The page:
|Directed by:||Oeke Hoogendijk||Rating:||TV-PG13|
|Release Date:||2003||Running Time:||50 mins|
|More Info:||film's webpage||Category:||Hist & Rem|
Putting Holocaust victims’ hair on display became a controversial exhibit for the United States Holocaust Museum, when survivors protested that the display would be an exploitation of those who had died. A thought-provoking and controversial documentary, The Holocaust Experience looks closely at Holocaust museums and memorials to evaluate the moral questions surrounding what has become an industry of remembrance.
“You see it so much in movies, [but] you really need to come and see it on your own,” an old woman tells the camera as she leaves the grounds of Auschwitz. “It’s very moving,” she notes, then adds, “Too moving,” and chuckles uncomfortably.
Sixty years after the Holocaust, survivors are dying and concentration camp infrastructure is beginning to decay. Deliberate efforts must be made in order to preserve the past. Few would argue the importance of remembering; but is there something wrong with learning about the Holocaust through blockbuster films, or with hopping off a tour bus, in fanny pack and sunscreen, into a concentration camp?
Where is the line between remembering the horror and exploiting the dead — and have we crossed it?
The Holocaust Experience moves between the noisy, hyper-realistic Holocaust museums in America and the decaying ruins of Auschwitz to quietly critique the role of both as proper memorials. At the Holocaust Museum in Washington D.C., animated tour guides give rehearsed speeches that try to both shock and entertain their groups, while in Poland, tourists arrive at Auschwitz on buses with “Cracow Tours” painted on the side, and pose for pictures at the entrance gate, below the notorious sign reading “Arbeit Macht Frei” (work makes you free).
The truth is, survivors agree, if you did not live through the Holocaust, you will never know their fear, and never fully understand the horrors. “I try to paint a picture that will stir them up, get them thinking,” a survivor who serves as a tour guide says, “but I never expect the audience to understand what it was like.”
Museums and memorials devoted to Holocaust remembrance do their best to bridge the seemingly irreconcilable gap between notions of what the Holocaust was like and the truth of the experience, but sometimes their tactics are questionable. A group of young Americans explain that they want to be shaken up and shocked, to have the horror put directly in their face so that they can empathize with those who suffered in reality, and imagine how they themselves would react. For them, seeing evidence first-hand at a Holocaust Museum makes it easier to imagine what it was like in Europe during the war.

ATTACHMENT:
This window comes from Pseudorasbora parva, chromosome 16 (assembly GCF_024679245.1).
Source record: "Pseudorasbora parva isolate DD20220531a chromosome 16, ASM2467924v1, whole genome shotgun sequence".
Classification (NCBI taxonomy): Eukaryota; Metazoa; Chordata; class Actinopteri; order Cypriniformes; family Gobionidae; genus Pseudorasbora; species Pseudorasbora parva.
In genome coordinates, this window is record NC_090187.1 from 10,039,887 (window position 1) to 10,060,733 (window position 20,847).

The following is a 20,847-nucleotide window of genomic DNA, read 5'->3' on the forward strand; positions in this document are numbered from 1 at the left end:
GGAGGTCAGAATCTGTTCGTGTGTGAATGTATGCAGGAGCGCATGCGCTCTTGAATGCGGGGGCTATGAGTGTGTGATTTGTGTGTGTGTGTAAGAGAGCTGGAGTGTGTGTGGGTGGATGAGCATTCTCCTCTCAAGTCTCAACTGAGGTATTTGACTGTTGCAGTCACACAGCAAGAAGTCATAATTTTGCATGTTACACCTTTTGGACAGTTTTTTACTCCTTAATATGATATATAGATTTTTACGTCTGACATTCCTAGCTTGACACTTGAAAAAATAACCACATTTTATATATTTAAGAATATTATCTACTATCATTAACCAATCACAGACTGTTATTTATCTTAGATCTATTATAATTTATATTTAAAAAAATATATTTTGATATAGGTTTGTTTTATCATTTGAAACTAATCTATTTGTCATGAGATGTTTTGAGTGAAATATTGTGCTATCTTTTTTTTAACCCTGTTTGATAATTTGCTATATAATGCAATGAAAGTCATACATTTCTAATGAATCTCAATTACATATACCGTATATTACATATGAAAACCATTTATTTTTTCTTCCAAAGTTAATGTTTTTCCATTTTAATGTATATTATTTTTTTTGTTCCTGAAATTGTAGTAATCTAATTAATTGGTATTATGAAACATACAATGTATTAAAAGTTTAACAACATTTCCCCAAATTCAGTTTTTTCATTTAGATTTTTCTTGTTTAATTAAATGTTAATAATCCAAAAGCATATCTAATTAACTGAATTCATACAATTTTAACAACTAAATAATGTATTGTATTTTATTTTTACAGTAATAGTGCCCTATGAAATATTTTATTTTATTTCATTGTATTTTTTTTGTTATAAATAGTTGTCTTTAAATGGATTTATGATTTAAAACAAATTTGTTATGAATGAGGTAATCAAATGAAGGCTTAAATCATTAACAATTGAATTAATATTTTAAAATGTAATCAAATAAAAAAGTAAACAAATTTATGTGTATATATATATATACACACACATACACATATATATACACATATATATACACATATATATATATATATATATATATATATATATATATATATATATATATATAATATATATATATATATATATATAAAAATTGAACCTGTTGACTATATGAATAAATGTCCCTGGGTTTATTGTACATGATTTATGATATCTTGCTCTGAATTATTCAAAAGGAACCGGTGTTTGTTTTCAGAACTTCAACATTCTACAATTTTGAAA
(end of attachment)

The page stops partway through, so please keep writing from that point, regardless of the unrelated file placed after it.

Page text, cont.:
The exhibition of human hair from Auschwitz stemmed from this same impulse, as its would-be curator explains. She wanted to give people a powerful experience. But when a survivor learned of these plans, she pleaded with the museum’s administration not go ahead with it, saying, “The thought that my mother or sister’s hair just might, just might, be on display is simply too painful to bear.” For survivors, using relics of the Holocaust for shock value can be exploitative rather than educational.
Auschwitz was once the largest of the Nazi concentration camps, where 1.1 million people were murdered. But sixty years have passed since the world learned of the genocide that took place there, and now the documentary’s camera captures icy, poetic shots of beautiful young girls jogging around the camp, little boys playing soccer nearby, and a woman hanging up her laundry to dry right next to its fence. Earth that was stained with the blood of over a million people is now casually trod on everyday.
This human ability to continue on after others have suffered unthinkable horror has been a subject that poets and artists have wrestled with for centuries. Regardless, it’s still disturbing to realize how numb we can be to the most heinous acts. At one point in the film, a tour guide tells a group about a mother forced to deliver the body of her dead two-year-old child to a crematorium. The listeners look through the glass display – all with dry eyes – and then keep walking.
How do we wrench people out of such complacent, passive “remembering,” while still respecting the memories of the dead? This is the immense challenge that The Holocaust Experience forces us to confront, as the actual experience of the Holocaust recedes further and further into the past.